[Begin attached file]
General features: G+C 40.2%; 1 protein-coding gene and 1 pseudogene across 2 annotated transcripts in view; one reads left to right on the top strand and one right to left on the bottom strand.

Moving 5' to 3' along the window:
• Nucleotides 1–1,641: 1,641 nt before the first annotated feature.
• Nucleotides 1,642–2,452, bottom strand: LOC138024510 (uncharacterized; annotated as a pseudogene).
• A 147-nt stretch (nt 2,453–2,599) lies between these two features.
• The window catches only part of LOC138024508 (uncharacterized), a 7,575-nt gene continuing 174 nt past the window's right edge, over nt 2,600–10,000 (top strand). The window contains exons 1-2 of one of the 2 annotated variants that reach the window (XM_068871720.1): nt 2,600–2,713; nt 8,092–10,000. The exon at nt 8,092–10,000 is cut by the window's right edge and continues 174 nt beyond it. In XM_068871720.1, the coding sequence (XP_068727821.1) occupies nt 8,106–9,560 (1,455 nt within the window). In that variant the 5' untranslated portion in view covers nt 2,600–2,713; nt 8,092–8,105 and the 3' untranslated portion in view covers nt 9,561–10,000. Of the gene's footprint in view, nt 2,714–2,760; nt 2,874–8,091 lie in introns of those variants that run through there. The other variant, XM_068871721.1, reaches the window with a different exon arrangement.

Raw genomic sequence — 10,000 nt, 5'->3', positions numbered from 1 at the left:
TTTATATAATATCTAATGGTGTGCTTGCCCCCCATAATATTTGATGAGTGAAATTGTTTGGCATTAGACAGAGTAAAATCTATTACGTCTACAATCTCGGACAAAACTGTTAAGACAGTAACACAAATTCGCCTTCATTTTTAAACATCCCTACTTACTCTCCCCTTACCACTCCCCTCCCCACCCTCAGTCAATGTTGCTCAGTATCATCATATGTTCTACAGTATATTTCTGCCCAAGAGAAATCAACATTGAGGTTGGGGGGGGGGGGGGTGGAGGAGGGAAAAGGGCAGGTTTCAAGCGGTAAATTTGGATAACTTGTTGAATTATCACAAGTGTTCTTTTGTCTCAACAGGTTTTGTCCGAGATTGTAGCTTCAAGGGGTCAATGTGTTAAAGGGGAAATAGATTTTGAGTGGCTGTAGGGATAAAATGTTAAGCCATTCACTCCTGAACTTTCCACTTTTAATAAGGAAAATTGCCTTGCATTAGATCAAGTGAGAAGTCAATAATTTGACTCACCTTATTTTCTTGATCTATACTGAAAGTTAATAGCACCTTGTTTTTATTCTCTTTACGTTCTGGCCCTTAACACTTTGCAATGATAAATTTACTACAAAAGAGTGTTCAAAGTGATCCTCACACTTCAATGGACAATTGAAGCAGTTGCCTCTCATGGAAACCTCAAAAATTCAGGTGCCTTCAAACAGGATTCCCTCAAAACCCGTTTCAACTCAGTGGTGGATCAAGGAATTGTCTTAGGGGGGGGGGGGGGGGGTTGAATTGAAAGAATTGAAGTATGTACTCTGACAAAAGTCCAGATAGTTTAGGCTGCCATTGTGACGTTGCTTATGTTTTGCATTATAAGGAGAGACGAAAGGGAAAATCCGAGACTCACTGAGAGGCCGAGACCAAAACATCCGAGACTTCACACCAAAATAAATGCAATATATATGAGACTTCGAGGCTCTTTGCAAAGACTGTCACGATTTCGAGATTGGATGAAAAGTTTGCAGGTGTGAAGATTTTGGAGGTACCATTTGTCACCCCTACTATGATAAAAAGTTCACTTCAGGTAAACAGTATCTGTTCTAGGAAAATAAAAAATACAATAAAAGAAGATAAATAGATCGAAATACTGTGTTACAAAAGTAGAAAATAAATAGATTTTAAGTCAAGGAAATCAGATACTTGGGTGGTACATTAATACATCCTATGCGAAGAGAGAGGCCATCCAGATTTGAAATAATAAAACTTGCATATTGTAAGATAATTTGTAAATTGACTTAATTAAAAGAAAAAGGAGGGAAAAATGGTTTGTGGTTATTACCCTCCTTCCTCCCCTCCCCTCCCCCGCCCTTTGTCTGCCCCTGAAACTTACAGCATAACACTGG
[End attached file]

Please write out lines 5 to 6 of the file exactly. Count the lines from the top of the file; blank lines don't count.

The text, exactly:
• A 147-nt stretch (nt 2,453–2,599) lies between these two features.
• The window catches only part of LOC138024508 (uncharacterized), a 7,575-nt gene continuing 174 nt past the window's right edge, over nt 2,600–10,000 (top strand). The window contains exons 1-2 of one of the 2 annotated variants that reach the window (XM_068871720.1): nt 2,600–2,713; nt 8,092–10,000. The exon at nt 8,092–10,000 is cut by the window's right edge and continues 174 nt beyond it. In XM_068871720.1, the coding sequence (XP_068727821.1) occupies nt 8,106–9,560 (1,455 nt within the window). In that variant the 5' untranslated portion in view covers nt 2,600–2,713; nt 8,092–8,105 and the 3' untranslated portion in view covers nt 9,561–10,000. Of the gene's footprint in view, nt 2,714–2,760; nt 2,874–8,091 lie in introns of those variants that run through there. The other variant, XM_068871721.1, reaches the window with a different exon arrangement.